Why Chromebooks Are Taking Over Education

November 24, 2014 Bob Nilsson

If the Chromebook is not the ideal student classroom device, it is pretty close to it. Judging by its newly-claimed market leadership, this is the conclusion of K-12 school districts throughout the US. While Apple has not been completely left in the dust, its dominating role in education is officially over. IDC researcher Rajani Singh has revealed that 713,000 Chromebooks were sold to the US K-12 market in Q3, beating the Apple tally of 702,000 iPads. That is a meteoric rise for Chromebooks, which were launched in 2011.

To learn how to be successful with Chromebooks in K-12 education, attend our free webinar on February 10. Hear from Google’s Edward Doan and Romeo Community School District CIO Mark Nelson. Sign up now.

We surveyed K-12 school districts across the country to better understand why Chromebooks have been embraced so rapidly as the student classroom device of choice. Based on these findings shown in the accompanying infographic, the Chromebooks’ role in education will continue to surge. The winning combination of features, including ease-of-installation, simplified management, rapid boot-up time, long battery life, convenient form-factor, and adequate durability assure its success. We also asked about the drawbacks to using Chromebooks and found that most of the issues are minor and can be addressed.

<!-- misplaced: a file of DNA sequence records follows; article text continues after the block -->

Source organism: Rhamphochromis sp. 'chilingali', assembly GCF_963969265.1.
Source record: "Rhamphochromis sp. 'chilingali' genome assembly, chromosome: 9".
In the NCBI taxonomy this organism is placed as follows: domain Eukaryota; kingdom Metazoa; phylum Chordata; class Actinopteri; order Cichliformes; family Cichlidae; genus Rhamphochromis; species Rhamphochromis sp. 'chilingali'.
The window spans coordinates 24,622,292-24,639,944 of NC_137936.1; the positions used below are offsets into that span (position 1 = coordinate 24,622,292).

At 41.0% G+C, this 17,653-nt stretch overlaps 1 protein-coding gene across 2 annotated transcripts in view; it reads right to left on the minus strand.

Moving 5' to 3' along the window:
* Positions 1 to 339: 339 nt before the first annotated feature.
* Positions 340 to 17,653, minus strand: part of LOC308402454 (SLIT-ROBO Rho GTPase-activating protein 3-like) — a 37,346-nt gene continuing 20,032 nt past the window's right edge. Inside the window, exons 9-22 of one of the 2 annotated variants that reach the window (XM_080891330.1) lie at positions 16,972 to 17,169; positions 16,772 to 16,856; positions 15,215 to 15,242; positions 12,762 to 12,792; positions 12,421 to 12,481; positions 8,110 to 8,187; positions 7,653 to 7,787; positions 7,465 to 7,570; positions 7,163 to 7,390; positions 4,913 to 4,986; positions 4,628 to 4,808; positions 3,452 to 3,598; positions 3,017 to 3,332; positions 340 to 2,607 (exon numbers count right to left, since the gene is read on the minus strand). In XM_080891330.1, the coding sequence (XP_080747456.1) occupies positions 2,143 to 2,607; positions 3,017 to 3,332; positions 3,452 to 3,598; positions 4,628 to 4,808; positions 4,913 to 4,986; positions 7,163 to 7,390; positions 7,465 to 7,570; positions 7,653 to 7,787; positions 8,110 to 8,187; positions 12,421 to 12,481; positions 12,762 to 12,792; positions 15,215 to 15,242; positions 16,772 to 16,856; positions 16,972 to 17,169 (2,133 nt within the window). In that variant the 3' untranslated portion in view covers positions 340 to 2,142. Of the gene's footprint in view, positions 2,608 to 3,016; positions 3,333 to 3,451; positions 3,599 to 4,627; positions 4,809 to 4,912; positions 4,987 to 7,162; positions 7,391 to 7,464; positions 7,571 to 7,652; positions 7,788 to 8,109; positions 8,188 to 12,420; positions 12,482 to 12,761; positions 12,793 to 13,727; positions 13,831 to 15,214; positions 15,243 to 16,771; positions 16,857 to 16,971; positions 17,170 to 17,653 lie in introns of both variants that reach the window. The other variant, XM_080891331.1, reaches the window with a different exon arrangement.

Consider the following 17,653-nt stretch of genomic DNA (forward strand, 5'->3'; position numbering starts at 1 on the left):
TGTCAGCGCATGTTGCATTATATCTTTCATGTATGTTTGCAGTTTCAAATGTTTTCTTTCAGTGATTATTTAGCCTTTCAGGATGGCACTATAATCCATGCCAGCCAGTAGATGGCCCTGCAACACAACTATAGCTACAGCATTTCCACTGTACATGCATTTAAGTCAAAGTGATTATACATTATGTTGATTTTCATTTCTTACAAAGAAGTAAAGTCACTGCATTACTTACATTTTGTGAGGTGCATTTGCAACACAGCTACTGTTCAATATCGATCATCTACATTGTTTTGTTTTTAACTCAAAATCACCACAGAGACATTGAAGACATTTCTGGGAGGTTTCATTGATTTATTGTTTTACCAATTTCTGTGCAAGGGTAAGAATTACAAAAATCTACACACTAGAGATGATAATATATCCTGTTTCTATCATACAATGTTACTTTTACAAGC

According to the survey, 60% of school districts already use Chromebooks or have short term plans to add them. Another 26% of districts report that they are considering Chromebooks for use in the future. Only 14% of districts do not plan to purchase Chromebooks, because they are already committed to other devices, they cannot afford additional products, or they have decided to wait and see how the technology develops.

While the Chromebooks are finding use in all grades, the highest concentration is currently in grades 6-8 (77%), followed by grades 9-12 (71%). Our survey found that 20% of school districts use Chromebooks across every grade. When they are in use, teachers can say “lids down” and listen for the clicks to regain attention at the front of the room. In the lower grades, tablets have been more prevalent for younger students with limited keyboard dexterity. As new touchscreen versions are introduced, Chromebooks are gaining usage even in the lower grades. It should also be noted that Google has an aggressive Android tablet program for education that complements their Chromebook program.